SBC News ASA warns operators to ‘carefully reflect on ads’ during Euro 2024
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ASA warns operators to ‘carefully reflect on ads’ during Euro 2024

The Advertising Standards Authority (ASA) has released a set of marketing tips that companies and gambling operators should follow for the 2024 Euros.

Firstly, the organisation advises to not ‘pad your stats’, stating that misleading endorsements ‘will not improve goal difference’.

The ASA explained: “Intellectual property in football is big business. Marketers will naturally want their brands to be associated with the likes of the National Teams and UEFA. Whilst there’s nothing wrong with this, falsely implying official endorsement is a likely breach of the Advertising Codes.” 

The authority has asserted that it takes into account the overall impression provided by the copy, including text, images, icons and symbols.

“So if you can’t walk the walk, avoid talking the talk,” it asserted. “If you have any doubt about the use of intellectual property, please consider seeking legal advice.”

Furthermore, the ASA has urged marketing teams to be mindful of courting too much controversy. The authority touched upon how the “hand of god” – Diego Maradona’s famous goal against England in the 1986 World Cup – was over 35 years ago, and marketers still reference it in their ads. 

“Controversy, glory, and misery have created many memorable ads, but marketers need to make sure they don’t go in two-footed and see red for it.”

Offensive stereotypes are still seen in ads, and the ASA warns that marketers should carefully reflect on ads that may portray racial, cultural or national stereotypes. 

“Though the overall tone of the ad will be considered, ‘it’s just banter’ is not an excuse to cross the line.”

Meanwhile, the authority also claimed that gambling ads related to football predate both the Euro’s and the World Cup, stating that marketers ‘shouldn’t hedge their bets’ with their ads.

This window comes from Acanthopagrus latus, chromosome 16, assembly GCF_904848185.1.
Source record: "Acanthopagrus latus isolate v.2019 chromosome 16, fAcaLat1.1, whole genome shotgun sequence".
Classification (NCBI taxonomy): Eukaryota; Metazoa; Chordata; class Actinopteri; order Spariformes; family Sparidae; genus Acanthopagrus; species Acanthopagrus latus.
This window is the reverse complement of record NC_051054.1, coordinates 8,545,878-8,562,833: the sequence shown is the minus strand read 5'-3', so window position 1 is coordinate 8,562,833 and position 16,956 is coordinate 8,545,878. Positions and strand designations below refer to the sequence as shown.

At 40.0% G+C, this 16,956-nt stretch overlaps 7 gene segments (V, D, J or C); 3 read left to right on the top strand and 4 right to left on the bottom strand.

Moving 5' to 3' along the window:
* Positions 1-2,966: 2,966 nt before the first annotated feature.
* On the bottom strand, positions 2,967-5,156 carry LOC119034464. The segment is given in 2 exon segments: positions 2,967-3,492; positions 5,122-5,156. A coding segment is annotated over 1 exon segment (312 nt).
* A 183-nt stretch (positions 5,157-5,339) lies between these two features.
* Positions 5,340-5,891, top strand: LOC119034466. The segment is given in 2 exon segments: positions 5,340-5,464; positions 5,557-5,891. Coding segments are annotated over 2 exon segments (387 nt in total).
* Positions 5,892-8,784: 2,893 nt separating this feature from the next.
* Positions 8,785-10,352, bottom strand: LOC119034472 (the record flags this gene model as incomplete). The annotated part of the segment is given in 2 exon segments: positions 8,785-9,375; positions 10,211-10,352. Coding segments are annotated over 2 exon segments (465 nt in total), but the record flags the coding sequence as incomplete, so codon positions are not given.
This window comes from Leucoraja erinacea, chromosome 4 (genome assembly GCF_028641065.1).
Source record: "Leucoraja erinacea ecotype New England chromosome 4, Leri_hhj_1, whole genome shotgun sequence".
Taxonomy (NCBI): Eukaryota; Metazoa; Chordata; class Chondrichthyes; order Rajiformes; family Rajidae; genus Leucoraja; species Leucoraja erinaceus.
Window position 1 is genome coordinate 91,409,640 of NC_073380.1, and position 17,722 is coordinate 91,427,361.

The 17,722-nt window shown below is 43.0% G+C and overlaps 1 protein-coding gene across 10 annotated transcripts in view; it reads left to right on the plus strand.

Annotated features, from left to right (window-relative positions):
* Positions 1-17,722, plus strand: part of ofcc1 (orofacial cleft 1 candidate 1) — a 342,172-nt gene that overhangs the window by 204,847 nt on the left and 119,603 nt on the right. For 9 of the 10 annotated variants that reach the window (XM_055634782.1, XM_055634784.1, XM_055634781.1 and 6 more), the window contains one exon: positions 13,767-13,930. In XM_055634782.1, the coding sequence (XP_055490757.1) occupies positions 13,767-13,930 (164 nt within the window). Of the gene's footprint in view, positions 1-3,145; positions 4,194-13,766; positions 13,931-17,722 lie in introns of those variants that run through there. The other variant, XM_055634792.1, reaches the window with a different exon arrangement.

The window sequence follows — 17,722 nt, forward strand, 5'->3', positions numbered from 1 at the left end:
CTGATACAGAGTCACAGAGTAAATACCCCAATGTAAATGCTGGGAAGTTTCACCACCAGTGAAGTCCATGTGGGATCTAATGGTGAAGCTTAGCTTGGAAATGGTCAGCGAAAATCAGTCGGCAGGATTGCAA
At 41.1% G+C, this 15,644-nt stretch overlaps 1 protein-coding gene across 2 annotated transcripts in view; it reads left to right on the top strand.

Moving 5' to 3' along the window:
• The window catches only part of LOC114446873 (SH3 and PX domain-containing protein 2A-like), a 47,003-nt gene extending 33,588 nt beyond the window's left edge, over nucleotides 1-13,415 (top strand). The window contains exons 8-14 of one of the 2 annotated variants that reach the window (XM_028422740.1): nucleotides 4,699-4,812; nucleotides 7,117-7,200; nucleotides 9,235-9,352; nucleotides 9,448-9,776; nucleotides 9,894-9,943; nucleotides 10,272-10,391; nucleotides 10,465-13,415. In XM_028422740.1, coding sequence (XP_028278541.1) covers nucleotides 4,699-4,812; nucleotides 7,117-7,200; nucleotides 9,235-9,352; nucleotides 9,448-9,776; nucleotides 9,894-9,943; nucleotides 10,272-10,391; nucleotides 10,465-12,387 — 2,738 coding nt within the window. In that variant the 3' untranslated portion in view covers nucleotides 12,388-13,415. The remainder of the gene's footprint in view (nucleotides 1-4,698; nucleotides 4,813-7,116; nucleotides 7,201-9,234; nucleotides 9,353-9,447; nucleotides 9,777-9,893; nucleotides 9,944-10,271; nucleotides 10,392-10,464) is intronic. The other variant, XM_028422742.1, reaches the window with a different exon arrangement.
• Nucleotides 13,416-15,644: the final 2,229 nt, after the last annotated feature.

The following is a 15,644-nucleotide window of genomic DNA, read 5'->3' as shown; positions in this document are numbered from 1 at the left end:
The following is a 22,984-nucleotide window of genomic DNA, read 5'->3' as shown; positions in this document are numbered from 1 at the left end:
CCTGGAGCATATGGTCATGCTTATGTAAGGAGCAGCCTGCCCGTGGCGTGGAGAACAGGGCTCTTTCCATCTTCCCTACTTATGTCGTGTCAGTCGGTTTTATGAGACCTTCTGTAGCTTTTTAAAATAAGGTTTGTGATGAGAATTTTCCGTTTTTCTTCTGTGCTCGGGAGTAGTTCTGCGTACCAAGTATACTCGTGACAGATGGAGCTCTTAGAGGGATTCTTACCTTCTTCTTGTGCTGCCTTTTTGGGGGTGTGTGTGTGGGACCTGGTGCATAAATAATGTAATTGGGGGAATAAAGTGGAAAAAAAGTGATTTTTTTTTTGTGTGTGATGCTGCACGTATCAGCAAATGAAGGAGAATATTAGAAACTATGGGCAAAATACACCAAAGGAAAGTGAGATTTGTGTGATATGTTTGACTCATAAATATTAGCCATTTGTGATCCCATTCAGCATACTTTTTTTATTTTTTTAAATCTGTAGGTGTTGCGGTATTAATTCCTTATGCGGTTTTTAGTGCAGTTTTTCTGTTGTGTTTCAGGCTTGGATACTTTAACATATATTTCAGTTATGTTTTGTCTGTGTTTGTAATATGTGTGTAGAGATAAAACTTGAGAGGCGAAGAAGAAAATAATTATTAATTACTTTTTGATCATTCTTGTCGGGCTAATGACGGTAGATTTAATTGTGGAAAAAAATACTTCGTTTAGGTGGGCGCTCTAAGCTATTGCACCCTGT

The CAP Code prohibits anyone under the age of 25 from appearing in most gambling ads, including footballers. 

Whilst there is an exception for websites where bets can be placed directly, the ASA encourages companies to ensure their ads don’t hit the wall by considering the advice available.  

Gambling ads must also all watch that any star players in the ads don’t have a strong appeal to U-18’s too.

“Don’t overdo it on the Man of the Match Champagne,” the body went on to warn. “Like gambling, there are a number of rules that apply to alcohol advertising – in particular, they cannot be directed at or reflect the culture of under-18s, nor can under-25s be shown playing a significant role.” 

The group also highlighted potential reasons to bench an ad including enhancing confidence or mental or physical capabilities, or endorsing excessive consumption.

Finally, during the competition, adverts must avoid showing behaviour that condones or encourages violence or anti-social behaviour. 

Referencing the ‘infamous headbutt’ in 2006, the ASA concluded: “We take ads that depict violence seriously. Other ads that may incur more than a points reduction include ads that depict vandalism, objectification or other anti-social behaviour.”

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